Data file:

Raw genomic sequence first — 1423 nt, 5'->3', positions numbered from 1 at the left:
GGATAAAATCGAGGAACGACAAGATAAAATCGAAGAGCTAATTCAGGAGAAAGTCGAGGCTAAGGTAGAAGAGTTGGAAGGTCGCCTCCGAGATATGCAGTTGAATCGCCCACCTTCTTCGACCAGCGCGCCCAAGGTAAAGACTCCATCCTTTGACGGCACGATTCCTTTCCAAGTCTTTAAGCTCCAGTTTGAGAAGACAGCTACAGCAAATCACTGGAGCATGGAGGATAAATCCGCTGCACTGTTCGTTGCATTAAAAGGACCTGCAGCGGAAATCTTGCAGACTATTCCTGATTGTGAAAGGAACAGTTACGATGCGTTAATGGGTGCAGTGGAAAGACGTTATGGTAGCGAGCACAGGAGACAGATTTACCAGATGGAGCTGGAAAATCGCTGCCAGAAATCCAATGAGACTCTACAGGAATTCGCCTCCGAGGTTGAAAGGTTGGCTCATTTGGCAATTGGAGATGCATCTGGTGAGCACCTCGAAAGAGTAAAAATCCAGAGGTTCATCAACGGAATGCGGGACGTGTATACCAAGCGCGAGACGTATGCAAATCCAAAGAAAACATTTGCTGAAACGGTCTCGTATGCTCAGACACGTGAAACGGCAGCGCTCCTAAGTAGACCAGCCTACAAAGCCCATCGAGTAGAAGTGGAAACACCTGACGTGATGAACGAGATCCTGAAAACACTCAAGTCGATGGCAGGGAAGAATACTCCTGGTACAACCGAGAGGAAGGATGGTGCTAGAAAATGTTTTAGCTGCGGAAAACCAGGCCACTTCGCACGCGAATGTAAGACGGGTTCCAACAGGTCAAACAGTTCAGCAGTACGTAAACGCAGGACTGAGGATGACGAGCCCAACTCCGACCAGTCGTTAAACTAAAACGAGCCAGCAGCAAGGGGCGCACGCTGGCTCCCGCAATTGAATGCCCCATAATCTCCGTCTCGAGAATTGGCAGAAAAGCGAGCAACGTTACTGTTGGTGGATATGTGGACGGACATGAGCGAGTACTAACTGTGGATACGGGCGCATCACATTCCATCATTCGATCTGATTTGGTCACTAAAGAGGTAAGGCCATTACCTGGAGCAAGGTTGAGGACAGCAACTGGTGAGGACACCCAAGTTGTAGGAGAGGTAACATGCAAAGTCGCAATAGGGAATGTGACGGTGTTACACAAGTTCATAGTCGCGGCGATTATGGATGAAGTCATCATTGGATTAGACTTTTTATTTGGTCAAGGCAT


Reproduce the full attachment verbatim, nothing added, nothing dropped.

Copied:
Raw genomic sequence first — 1423 nt, 5'->3', positions numbered from 1 at the left:
GGATAAAATCGAGGAACGACAAGATAAAATCGAAGAGCTAATTCAGGAGAAAGTCGAGGCTAAGGTAGAAGAGTTGGAAGGTCGCCTCCGAGATATGCAGTTGAATCGCCCACCTTCTTCGACCAGCGCGCCCAAGGTAAAGACTCCATCCTTTGACGGCACGATTCCTTTCCAAGTCTTTAAGCTCCAGTTTGAGAAGACAGCTACAGCAAATCACTGGAGCATGGAGGATAAATCCGCTGCACTGTTCGTTGCATTAAAAGGACCTGCAGCGGAAATCTTGCAGACTATTCCTGATTGTGAAAGGAACAGTTACGATGCGTTAATGGGTGCAGTGGAAAGACGTTATGGTAGCGAGCACAGGAGACAGATTTACCAGATGGAGCTGGAAAATCGCTGCCAGAAATCCAATGAGACTCTACAGGAATTCGCCTCCGAGGTTGAAAGGTTGGCTCATTTGGCAATTGGAGATGCATCTGGTGAGCACCTCGAAAGAGTAAAAATCCAGAGGTTCATCAACGGAATGCGGGACGTGTATACCAAGCGCGAGACGTATGCAAATCCAAAGAAAACATTTGCTGAAACGGTCTCGTATGCTCAGACACGTGAAACGGCAGCGCTCCTAAGTAGACCAGCCTACAAAGCCCATCGAGTAGAAGTGGAAACACCTGACGTGATGAACGAGATCCTGAAAACACTCAAGTCGATGGCAGGGAAGAATACTCCTGGTACAACCGAGAGGAAGGATGGTGCTAGAAAATGTTTTAGCTGCGGAAAACCAGGCCACTTCGCACGCGAATGTAAGACGGGTTCCAACAGGTCAAACAGTTCAGCAGTACGTAAACGCAGGACTGAGGATGACGAGCCCAACTCCGACCAGTCGTTAAACTAAAACGAGCCAGCAGCAAGGGGCGCACGCTGGCTCCCGCAATTGAATGCCCCATAATCTCCGTCTCGAGAATTGGCAGAAAAGCGAGCAACGTTACTGTTGGTGGATATGTGGACGGACATGAGCGAGTACTAACTGTGGATACGGGCGCATCACATTCCATCATTCGATCTGATTTGGTCACTAAAGAGGTAAGGCCATTACCTGGAGCAAGGTTGAGGACAGCAACTGGTGAGGACACCCAAGTTGTAGGAGAGGTAACATGCAAAGTCGCAATAGGGAATGTGACGGTGTTACACAAGTTCATAGTCGCGGCGATTATGGATGAAGTCATCATTGGATTAGACTTTTTATTTGGTCAAGGCAT